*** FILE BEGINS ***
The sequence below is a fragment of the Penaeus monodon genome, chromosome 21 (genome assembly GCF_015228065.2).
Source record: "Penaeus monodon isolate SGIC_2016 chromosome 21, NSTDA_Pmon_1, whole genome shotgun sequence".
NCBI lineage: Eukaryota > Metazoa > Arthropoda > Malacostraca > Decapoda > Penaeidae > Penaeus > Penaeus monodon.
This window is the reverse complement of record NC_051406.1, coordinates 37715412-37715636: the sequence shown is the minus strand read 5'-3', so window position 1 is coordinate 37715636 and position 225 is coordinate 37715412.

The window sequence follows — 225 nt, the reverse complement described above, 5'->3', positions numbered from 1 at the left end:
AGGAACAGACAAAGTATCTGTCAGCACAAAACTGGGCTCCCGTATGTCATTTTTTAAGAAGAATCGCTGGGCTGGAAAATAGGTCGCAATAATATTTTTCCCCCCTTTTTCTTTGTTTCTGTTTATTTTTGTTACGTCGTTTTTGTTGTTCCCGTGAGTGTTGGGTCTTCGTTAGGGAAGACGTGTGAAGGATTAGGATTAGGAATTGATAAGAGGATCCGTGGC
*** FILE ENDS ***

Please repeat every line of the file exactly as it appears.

The sequence below is a fragment of the Penaeus monodon genome, chromosome 21 (genome assembly GCF_015228065.2).
Source record: "Penaeus monodon isolate SGIC_2016 chromosome 21, NSTDA_Pmon_1, whole genome shotgun sequence".
NCBI lineage: Eukaryota > Metazoa > Arthropoda > Malacostraca > Decapoda > Penaeidae > Penaeus > Penaeus monodon.
This window is the reverse complement of record NC_051406.1, coordinates 37715412-37715636: the sequence shown is the minus strand read 5'-3', so window position 1 is coordinate 37715636 and position 225 is coordinate 37715412.

The window sequence follows — 225 nt, the reverse complement described above, 5'->3', positions numbered from 1 at the left end:
AGGAACAGACAAAGTATCTGTCAGCACAAAACTGGGCTCCCGTATGTCATTTTTTAAGAAGAATCGCTGGGCTGGAAAATAGGTCGCAATAATATTTTTCCCCCCTTTTTCTTTGTTTCTGTTTATTTTTGTTACGTCGTTTTTGTTGTTCCCGTGAGTGTTGGGTCTTCGTTAGGGAAGACGTGTGAAGGATTAGGATTAGGAATTGATAAGAGGATCCGTGGC